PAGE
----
The histology of the resected 365 specimen from 3 case series where reported confirmed FA in 324 (88.7%), 27 other benign lesions, 2 cases of invasive breast cancer and 2 pre-invasive cancer (lobular carcinoma in situ, lobular carcinoma in situ +FA).
Percutaneous large core biopsy is established as a reproducible and reliable alternative to open surgical biopsy  . Vacuum-assisted biopsy systems have been used in USA since 1995 for breast biopsies and its superiority over traditional 14 gauge needle core biopsy in eliminating the need for multiple insertions, reducing false negative results and epithelial displacement is also well established  . It is particularly useful in biopsy/excision of small lesions of indeterminate nature (B3), areas of microcalcification, inconclusive histology or discordance on needle core biopsy. It was cleared by the U.S. Food and Drug Administration (FDA) to be used in excision of FA in 2003. Open surgical excision of FA, when indicated remains the gold standard.
Excision of a FA may be needed if it is growing in size, patients older than 35 years; it is large enough to distort the breast shape, when a phyllodes tumor cannot be definitely ruled out or because of patient’s request or anxiety. Generally in terms of size, FAs are excised in the UK only if larger than 30 mm, otherwise they are observed. Some of them do regress and may disappear while others may remain static or grow in size.
The included studies in this review are of low quality as per GRADE  criteria, being mostly case series with potential for bias and confounding factors. The combined studies demonstrated that vacuum assisted excision appeared safe and effective in excising small fibroadenomas (<15 mm) with the complete excision rate approaching 100%. Complete excision rate is reduced to 61% with sizes between 1.6 and 2 cm, and to 0% when larger than 2 cm. This makes UGVAE ineffective in most situations where a FA needs to be removed in the modern day breast surgery practice. Fine et al.  reported a high success rate excision of benign breast lesions up to 3 cm including but not limited to FA. FA treated with UGVAE is prone to recurrence. Grady et al.  recorded an overall recurrence rate of 15% (8/52) with an actuarial recurrence rate of 33% at 59 months following treatment. These were exclusively in lesions that measured more than 2 cm at initial presentation, necessitating further treatment or long-term surveillance. UGVAE was considered inappropriate for FA greater than 2 cm in diameter because of the greater chance of recurrence  . The mechanism of recurrence of an apparently completely excised lesion appears to be regrowth of retained fragments not detected by ultrasound at the time of excision  .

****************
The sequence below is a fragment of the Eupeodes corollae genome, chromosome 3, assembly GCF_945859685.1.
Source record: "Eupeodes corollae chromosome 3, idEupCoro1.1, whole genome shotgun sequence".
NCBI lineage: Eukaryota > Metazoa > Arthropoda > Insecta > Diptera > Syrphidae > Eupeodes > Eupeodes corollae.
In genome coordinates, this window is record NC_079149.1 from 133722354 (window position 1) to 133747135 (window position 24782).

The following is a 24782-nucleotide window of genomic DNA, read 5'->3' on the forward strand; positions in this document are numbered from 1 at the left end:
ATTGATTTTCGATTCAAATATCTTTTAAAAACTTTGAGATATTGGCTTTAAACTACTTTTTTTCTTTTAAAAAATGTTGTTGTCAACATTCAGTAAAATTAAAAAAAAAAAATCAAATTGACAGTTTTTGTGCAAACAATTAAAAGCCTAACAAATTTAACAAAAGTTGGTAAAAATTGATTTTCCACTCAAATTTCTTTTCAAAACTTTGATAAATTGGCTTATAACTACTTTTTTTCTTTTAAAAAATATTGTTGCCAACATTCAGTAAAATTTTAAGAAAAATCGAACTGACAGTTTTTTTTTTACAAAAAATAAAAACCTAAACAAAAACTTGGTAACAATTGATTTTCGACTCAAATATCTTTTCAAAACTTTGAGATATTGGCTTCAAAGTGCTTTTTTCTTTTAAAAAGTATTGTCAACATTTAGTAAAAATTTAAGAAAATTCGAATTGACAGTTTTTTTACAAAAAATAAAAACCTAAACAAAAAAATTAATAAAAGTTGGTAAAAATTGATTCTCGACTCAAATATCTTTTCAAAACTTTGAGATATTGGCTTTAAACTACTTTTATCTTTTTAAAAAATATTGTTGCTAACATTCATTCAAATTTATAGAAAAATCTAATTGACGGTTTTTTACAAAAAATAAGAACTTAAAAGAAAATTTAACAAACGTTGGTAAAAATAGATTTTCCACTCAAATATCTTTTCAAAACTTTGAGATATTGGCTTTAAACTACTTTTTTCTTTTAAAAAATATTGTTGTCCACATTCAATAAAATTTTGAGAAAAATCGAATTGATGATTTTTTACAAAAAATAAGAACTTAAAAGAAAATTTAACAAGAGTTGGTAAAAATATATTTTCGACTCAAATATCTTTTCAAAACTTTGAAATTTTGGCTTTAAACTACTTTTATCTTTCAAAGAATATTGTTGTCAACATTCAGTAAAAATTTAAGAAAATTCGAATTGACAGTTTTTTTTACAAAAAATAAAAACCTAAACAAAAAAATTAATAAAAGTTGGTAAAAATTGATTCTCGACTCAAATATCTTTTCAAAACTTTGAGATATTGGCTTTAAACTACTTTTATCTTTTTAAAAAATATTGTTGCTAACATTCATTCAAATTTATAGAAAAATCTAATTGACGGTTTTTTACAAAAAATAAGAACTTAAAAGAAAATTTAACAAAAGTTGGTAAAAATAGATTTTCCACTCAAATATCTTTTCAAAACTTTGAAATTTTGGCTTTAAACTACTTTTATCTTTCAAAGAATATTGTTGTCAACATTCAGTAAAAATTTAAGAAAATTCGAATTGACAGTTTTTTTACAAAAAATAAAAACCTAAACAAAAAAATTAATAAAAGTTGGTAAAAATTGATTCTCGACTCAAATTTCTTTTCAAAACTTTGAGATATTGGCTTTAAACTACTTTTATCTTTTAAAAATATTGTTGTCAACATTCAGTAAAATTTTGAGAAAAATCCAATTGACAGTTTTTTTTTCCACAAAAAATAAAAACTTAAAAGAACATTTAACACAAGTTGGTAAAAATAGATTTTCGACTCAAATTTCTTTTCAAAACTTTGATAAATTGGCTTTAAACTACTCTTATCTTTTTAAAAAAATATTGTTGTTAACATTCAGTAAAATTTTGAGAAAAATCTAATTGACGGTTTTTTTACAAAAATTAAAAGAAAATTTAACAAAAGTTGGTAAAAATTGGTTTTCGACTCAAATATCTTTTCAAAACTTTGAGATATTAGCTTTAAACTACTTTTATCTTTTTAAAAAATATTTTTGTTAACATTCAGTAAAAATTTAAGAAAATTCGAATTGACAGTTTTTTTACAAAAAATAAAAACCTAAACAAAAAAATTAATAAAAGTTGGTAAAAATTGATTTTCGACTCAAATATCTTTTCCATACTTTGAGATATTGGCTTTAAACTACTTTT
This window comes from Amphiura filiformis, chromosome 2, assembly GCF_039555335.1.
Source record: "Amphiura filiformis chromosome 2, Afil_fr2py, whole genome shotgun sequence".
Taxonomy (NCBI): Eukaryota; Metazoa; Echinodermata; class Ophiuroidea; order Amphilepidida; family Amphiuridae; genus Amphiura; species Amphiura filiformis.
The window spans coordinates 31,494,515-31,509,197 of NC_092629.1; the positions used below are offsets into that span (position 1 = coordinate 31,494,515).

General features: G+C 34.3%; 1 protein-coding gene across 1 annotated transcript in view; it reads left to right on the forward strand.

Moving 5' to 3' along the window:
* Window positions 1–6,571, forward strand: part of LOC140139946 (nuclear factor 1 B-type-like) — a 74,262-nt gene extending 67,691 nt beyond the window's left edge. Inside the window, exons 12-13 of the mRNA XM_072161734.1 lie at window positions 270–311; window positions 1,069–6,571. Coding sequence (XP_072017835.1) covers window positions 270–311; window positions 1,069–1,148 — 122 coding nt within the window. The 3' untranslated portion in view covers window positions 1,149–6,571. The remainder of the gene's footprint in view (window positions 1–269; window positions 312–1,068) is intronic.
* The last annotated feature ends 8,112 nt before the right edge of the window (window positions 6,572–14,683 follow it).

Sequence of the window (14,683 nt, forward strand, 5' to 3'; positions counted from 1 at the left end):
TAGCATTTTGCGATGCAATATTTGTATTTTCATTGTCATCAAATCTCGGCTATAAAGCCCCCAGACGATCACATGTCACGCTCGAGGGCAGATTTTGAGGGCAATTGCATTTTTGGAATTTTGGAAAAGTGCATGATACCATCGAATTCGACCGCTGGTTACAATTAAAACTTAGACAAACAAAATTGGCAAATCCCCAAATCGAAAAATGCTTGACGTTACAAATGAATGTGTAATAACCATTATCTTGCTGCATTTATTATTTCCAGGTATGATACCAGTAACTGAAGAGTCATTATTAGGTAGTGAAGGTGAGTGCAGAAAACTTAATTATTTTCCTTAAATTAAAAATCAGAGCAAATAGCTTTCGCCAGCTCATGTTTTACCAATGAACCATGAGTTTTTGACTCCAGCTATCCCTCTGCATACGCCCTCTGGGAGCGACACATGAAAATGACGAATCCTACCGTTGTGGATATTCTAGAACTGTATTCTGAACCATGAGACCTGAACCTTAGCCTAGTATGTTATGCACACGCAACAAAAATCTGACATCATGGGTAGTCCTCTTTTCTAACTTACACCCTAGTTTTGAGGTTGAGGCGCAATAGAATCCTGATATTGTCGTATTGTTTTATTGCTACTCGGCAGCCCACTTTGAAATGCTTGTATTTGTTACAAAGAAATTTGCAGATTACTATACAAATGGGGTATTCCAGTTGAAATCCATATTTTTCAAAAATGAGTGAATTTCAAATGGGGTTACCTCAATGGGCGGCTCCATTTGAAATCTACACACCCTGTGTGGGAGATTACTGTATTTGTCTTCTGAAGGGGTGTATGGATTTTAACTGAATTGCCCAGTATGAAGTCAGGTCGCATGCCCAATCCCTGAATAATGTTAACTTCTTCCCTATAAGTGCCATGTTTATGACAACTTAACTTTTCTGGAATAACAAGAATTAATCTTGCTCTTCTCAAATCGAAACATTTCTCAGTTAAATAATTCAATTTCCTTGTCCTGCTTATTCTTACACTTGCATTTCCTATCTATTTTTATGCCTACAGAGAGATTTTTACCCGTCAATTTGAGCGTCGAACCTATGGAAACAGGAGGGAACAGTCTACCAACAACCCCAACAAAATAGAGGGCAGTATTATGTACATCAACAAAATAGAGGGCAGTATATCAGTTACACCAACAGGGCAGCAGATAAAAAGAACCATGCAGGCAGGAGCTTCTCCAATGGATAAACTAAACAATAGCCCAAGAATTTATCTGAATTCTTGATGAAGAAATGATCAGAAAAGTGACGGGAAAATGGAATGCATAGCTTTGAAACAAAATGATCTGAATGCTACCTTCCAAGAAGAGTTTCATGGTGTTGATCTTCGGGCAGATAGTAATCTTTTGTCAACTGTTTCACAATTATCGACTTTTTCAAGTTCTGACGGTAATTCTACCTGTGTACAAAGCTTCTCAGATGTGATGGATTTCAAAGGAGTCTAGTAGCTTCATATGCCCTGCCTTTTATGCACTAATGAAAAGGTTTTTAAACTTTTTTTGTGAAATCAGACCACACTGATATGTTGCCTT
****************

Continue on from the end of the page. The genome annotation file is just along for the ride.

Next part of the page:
The most common serious complication was hemorrhage which was significant in 2.3% of cases with some needing additional measures to stop the bleeding. This included blood transfusion, overnight admission and a case of surgical revision. There were two cases of pneumothorax.
This systematic review suggests that UGVAE is safe and effective in the excision of smaller FA, but there is no evidence of its effectiveness when FA size is approaching 20 mm or over. There is no published good quality study that compared open versus UGVAE excision of FA. A well designed case controlled or a randomized control is needed to demonstrate the safety and effectiveness of UGVAE especially those larger than 2 cm when ordinarily excision may be considered.